As a relatively new freelancer, what things should you take into consideration before bringing on an accountant?
The starting point is to ask yourself how you value your time. Is your time better spent developing your business or doing your bookkeeping?
Look at it in the context of your own business: clients bring you in because they don’t have the skills, resources and time to spend on a project, but are willing to pay for your skills and expertise. On one level, your relationship with your accountant should be the same.
So how do you choose? First, despite being new to freelancing, consider your end game. Are you looking to work for yourself until you retire, or do you have aspirations to create a much larger business with a view to selling it on? Different destinations: different accounting and tax needs.
Second, ask yourself what you need now: is it just bookkeeping support and basic accounts work? If so, the answer may be a competitively priced portal-based service to enter invoices and expenses, with telephone support when you need it. Or are you looking for more from your accountant – a business adviser to help you grow your business?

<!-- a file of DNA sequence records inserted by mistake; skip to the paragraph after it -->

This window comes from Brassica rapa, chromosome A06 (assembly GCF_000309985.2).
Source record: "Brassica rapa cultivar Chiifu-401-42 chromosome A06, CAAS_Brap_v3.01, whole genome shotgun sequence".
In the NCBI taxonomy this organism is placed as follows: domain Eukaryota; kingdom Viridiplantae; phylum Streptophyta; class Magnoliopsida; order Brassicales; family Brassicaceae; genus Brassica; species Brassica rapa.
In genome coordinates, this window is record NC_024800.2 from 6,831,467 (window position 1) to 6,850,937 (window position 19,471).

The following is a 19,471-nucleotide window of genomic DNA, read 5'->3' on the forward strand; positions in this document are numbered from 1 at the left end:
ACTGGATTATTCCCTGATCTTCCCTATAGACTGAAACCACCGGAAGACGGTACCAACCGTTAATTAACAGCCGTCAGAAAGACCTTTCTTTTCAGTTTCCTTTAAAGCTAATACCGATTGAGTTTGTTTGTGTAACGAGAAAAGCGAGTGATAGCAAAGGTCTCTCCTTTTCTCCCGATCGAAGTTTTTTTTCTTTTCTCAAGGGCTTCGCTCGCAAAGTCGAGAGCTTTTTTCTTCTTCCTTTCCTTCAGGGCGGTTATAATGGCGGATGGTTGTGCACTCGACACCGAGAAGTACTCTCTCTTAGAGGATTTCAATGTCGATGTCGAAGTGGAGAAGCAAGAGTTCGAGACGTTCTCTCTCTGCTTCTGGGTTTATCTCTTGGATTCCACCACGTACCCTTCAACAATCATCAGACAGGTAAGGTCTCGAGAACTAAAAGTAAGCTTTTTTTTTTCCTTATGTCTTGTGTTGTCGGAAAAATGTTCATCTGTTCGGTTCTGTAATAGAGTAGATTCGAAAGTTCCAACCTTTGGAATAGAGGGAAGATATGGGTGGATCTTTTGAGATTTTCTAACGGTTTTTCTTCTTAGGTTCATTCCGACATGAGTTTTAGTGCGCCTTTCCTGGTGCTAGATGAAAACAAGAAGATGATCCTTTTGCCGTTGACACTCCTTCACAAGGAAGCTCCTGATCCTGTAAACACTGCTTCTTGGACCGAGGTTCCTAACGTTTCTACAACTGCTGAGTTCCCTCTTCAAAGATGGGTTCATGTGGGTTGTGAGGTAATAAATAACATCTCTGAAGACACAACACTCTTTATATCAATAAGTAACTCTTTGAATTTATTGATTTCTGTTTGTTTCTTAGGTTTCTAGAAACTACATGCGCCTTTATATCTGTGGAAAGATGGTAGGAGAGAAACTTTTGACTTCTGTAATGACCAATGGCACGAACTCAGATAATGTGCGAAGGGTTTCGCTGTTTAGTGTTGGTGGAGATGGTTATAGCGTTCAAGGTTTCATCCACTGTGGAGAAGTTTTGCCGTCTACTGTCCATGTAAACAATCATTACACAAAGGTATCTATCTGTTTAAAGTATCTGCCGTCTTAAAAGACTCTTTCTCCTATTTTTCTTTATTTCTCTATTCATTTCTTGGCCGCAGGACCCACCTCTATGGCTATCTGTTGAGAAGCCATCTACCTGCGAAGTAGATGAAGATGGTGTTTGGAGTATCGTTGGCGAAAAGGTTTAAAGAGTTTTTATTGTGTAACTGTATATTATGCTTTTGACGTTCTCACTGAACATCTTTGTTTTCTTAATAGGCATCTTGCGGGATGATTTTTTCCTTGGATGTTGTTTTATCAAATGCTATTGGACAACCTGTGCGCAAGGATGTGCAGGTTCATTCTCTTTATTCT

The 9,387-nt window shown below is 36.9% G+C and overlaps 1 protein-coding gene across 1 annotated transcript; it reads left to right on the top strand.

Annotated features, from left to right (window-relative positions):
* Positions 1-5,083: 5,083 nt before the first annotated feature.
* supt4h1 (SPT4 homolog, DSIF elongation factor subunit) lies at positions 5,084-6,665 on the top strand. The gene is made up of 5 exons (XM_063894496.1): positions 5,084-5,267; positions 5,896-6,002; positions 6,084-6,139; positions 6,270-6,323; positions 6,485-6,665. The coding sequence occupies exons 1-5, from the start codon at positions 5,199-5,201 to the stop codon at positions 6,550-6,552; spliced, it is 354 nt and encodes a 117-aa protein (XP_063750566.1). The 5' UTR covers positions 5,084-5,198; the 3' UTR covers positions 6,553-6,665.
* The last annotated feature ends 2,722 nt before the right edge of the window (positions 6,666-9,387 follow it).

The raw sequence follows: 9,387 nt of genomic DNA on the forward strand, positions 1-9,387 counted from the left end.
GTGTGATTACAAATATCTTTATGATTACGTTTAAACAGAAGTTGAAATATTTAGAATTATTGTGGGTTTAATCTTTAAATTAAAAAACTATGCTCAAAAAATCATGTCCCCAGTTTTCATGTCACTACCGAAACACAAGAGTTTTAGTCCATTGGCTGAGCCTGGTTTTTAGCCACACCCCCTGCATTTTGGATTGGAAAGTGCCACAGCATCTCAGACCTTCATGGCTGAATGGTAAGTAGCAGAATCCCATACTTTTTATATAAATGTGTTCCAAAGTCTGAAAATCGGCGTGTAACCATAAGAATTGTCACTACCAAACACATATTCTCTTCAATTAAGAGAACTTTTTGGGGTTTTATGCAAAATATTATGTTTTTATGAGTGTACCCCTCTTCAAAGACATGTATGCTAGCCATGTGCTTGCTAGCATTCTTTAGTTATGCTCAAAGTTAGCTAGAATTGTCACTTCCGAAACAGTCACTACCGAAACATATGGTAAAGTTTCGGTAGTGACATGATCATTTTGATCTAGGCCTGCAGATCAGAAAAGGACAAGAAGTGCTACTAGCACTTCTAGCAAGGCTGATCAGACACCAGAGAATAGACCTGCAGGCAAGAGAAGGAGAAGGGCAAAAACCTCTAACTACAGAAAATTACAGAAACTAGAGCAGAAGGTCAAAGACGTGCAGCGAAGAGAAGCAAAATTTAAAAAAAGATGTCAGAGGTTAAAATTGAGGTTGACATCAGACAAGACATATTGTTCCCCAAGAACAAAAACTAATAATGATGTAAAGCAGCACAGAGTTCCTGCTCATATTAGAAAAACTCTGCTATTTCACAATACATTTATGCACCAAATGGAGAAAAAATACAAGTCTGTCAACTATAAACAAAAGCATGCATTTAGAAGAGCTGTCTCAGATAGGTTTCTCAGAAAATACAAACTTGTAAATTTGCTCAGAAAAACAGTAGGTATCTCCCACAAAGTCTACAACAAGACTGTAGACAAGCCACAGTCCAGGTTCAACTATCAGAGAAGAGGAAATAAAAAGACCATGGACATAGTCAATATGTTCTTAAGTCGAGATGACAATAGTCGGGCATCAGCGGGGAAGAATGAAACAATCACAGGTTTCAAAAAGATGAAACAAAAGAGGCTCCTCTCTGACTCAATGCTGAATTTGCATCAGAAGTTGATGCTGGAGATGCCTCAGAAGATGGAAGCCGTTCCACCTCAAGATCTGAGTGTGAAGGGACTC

Third, speak to like-minded people – other people running small businesses to see what they like about their accountant and the value they get.
Now, speak to some accountants; perhaps arrange to meet them. Ask the accountant about their business: do they act for businesses like yours and can you speak to one of their clients?
Does the firm offer the services you think you will need? Does the firm have the structure and expertise to support your ambitions? Can they give examples of who can help you with your other business needs? Can they introduce you to clients?
Do they share your commercial outlook? And above all, do you think you’ll like them? Let’s hope so, because you could be with your accountant for the next 30 years.
Paul Mason, National Accounts Manager at Abbey Tax